SAN FRANCISCO — Silicon Valley is brimming with health innovations, from devices that can diagnose a disease based on the sound of a cough, to drones that can deliver lifesaving blood and medicine. But how can these innovative solutions achieve scale and sustainability?
On Feb. 20, Devex and partners hosted the second annual full-day event Prescription for Progress in San Francisco, convening over 170 experts to discuss the role of partnerships in scaling effective global health innovations.
Dr. Florence Duperval-Guillaume, Haiti country director at Chemonics International and former minister of health and former acting prime minister, stressed the need for organizations to work in close collaboration with the ministries of health, adding that “communication is really key.”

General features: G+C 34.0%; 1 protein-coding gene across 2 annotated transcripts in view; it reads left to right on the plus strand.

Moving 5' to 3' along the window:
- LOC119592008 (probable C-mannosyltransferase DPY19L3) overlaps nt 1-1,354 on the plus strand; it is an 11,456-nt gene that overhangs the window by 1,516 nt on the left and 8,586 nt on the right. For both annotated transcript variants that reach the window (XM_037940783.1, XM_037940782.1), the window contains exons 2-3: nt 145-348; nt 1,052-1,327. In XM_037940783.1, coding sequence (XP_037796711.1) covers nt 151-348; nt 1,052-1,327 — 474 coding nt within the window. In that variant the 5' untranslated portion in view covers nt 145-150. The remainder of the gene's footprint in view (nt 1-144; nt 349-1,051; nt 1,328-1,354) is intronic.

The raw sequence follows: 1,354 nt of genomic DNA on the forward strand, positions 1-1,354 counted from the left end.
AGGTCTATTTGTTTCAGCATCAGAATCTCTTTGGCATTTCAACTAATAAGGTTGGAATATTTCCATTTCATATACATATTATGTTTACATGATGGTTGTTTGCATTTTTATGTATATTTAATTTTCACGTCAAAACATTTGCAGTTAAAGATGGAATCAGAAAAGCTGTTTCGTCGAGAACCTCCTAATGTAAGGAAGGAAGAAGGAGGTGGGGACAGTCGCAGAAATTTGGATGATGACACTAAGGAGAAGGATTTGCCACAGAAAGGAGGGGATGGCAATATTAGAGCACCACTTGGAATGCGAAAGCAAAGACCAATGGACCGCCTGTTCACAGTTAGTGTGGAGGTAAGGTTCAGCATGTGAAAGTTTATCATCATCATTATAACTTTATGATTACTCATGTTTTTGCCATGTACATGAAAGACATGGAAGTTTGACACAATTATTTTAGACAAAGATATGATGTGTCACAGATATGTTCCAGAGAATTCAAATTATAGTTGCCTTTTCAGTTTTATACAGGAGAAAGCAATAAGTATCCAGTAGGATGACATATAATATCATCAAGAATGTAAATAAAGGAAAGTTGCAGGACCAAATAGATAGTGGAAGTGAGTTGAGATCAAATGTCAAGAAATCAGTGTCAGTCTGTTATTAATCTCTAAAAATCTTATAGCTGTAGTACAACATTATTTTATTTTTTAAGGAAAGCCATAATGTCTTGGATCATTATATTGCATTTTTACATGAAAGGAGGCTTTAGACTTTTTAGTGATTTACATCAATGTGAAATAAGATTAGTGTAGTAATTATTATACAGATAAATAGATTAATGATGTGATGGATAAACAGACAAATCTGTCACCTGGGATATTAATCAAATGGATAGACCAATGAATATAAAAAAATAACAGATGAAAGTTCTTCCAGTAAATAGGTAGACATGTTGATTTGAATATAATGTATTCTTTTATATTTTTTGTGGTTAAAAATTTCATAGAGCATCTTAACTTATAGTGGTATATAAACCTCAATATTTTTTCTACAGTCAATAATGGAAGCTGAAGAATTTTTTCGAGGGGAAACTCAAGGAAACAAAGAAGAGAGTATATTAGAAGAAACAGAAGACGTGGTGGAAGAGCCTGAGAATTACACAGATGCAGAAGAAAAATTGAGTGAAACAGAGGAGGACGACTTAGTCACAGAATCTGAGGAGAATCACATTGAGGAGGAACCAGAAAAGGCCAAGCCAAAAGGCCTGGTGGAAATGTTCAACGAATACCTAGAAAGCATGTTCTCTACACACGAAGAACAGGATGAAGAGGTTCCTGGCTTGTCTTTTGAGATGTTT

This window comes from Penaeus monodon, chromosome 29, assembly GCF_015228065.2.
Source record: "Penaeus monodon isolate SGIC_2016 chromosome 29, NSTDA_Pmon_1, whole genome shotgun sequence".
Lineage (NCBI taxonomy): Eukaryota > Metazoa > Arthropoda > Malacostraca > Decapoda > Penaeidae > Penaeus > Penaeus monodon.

“When you come to a country, don’t just do a presentation to the ministry and say it’s going to work,” she said. “You need to take time to really sit down and technically present your project in order to give the minister part of [the] responsibility of your success or your failure … make them accountable for your success.”
Ensuring all partners have a clear understanding of the role they’re expected to play is also crucial.
“You have to be clear on what the ask is: you cannot go to the private sector, in this instance the big tech companies, without a clear, crisp ask about what role they can play, what’s in it for them, how much risk it is,” said Dr. Naveen Rao, senior vice president of health at The Rockefeller Foundation, when announcing new partnerships with Medic Mobile.
Souleymane Sawadogo, general manager for global health at Parsyl — a company providing technology for global health supply chains — believes funders and donors need to take risks with startups.
“The technology that we have can really save the world or make a difference, but we have to find the right ecosystem, the right partnership — we can’t do it alone,” he said.